Agricultural students at Brisbane’s Corinda State High School have become citizen scientists while at home, providing useful data to QUT researchers on local distribution of flowering grass species which produce allergy-triggering pollens.
The school and QUT’s Allergy Research Group have an ongoing connection, as school agricultural farm facilities adjoin where the research group’s pollen monitoring trap is set up at Rocklea. Samples are collected from the trap daily and analysed to provide the Brisbane Pollen forecast.
“I had been talking with QUT’s Dr Beth Addison-Smith for a while,” said Corinda agriculture coordinator Chris Butcher, “about doing a student learning and engagement project with the researchers as part of our agricultural technology program.
“Grasses are agricultural fodder crops, and we know from the researchers that movement of cattle on the school farm and other activities can be reflected in pollen samples collected in the trap.
“When the COVID-19 restrictions were put in place we thought ‘now is the time’ to get this project going, as a way to keep students engaged and give them some practical, hands-on things to do while they were learning at home because they weren’t able to do any activities on the farm.”
The students first went through a background learning module the research team prepared on pollens and types of flowering grasses. They were tasked to take photos of grasses and any flowers on grasses they found in their back yards and local areas, upload the images to a data collection platform, describe them, and try to identify them from the learning resources. The platform maps the areas from which the students collected their samples.
“About 60 students doing agricultural studies from years 7 to 12 have been involved,” Mr Butcher said.
“The QUT researchers provided high-quality microscopic images and videos of pollens in the learning materials, and I filmed myself doing the activity of taking photos and uploading them to the platform to show them how to do it.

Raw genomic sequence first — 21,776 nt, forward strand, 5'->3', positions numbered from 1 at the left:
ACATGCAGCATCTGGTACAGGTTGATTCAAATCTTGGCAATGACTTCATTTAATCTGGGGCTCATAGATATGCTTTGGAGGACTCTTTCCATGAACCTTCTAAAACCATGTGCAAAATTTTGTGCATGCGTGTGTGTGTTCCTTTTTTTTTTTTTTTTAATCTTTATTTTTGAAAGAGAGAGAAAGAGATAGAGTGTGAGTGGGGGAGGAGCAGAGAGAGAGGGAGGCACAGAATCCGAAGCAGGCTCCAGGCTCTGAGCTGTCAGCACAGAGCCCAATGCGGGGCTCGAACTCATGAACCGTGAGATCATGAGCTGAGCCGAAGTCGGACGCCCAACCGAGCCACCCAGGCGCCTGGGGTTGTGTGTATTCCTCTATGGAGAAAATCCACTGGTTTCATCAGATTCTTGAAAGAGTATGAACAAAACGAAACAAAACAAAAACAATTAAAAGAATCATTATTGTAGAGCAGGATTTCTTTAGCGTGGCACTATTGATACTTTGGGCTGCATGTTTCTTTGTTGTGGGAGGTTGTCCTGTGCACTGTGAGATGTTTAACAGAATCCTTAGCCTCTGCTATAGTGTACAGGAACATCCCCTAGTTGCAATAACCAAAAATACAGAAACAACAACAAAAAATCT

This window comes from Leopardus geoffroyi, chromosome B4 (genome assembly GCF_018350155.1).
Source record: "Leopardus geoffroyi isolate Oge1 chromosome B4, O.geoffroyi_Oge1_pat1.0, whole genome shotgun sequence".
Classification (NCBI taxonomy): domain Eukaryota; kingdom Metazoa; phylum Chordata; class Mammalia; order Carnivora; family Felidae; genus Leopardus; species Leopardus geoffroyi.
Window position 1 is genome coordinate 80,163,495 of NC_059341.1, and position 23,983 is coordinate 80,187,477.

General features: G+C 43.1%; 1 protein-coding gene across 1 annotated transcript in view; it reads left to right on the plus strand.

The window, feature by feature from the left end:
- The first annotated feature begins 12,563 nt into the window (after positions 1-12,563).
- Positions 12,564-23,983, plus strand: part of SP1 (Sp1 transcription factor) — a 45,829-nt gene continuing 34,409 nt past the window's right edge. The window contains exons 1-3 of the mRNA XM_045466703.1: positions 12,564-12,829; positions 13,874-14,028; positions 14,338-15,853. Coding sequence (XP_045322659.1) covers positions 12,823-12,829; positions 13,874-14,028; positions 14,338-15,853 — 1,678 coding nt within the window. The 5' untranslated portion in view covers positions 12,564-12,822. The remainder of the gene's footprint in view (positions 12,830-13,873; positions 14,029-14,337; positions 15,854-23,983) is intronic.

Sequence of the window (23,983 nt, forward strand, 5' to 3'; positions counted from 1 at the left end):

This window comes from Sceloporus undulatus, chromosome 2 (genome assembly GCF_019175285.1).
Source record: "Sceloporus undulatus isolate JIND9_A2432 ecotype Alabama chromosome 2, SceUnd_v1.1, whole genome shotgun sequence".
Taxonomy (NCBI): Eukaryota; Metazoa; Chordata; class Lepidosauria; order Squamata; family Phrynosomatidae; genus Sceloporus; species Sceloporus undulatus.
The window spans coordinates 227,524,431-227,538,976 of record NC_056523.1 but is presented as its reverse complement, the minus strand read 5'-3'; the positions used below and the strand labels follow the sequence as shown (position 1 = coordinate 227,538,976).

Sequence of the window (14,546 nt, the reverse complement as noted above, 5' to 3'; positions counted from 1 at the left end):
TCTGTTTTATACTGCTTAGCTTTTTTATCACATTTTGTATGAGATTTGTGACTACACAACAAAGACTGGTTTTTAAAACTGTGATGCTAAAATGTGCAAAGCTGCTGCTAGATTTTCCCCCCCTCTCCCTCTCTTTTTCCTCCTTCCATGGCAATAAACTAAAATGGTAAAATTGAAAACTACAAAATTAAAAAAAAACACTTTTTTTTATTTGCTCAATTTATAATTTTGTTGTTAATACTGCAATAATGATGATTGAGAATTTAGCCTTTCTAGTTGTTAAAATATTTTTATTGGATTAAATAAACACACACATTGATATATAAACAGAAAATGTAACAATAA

“Some students had some technical issues but it’s been a good platform to work with and everyone can see what’s been uploaded.
“It’s allowed them to stay connected. They can look at the map of where data has been collected and realise that, although we’re not all in the same physical space, we’re still a class working together and perhaps then feel a little less isolated. That personal wellbeing is an important benefit of the project. It’s also an activity we can continue to do when classroom learning resumes for all students at school.”
Head of the QUT Allergy Research Group, Professor Janet Davies, from QUT’s Faculty of Health School of Biomedical Sciences and Institute of Health and Biomedical Innovation, said the team hoped to roll out the citizen science grass-mappers project to more schools.
“It’s been wonderful collaboration and it’s helped us to refine the project and learning modules and activities,” she said.
“It’s given the students a unique learning experience too, and exposure to real world science and research about pollen, allergies, mapping grass species and ecology.
“Grass pollens are the major outdoor allergen trigger for hayfever, which about 19 per cent of Australians suffer from, yet the distribution of various grass species around Brisbane and their flowering behaviour is not well documented.
“Collecting this information about what grasses there are in local environments with the help of citizen scientists can help improve pollen forecasting and raise awareness of allergy triggers and diagnosis and management of pollen allergies.
“For the agricultural students is also gives them knowledge of agriculture fodder crops, natural biological cycles of grassland greening, flowering production and pollen release.”
As well as Professor Janet Davies and Dr Addison-Smith, the multidisciplinary QUT Allergy Research Group involved in developing the project includes plant biologist Ms Shanice Van Haeften, environmental chemist Dr Andelija Milic and grasslands ecologist Professor Jennifer Firn. The learning resources were also developed in collaboration with AusPollen, the partnership headed by Professor Davies which provides Australia-wide standardised information on pollen concentrations and forecasts.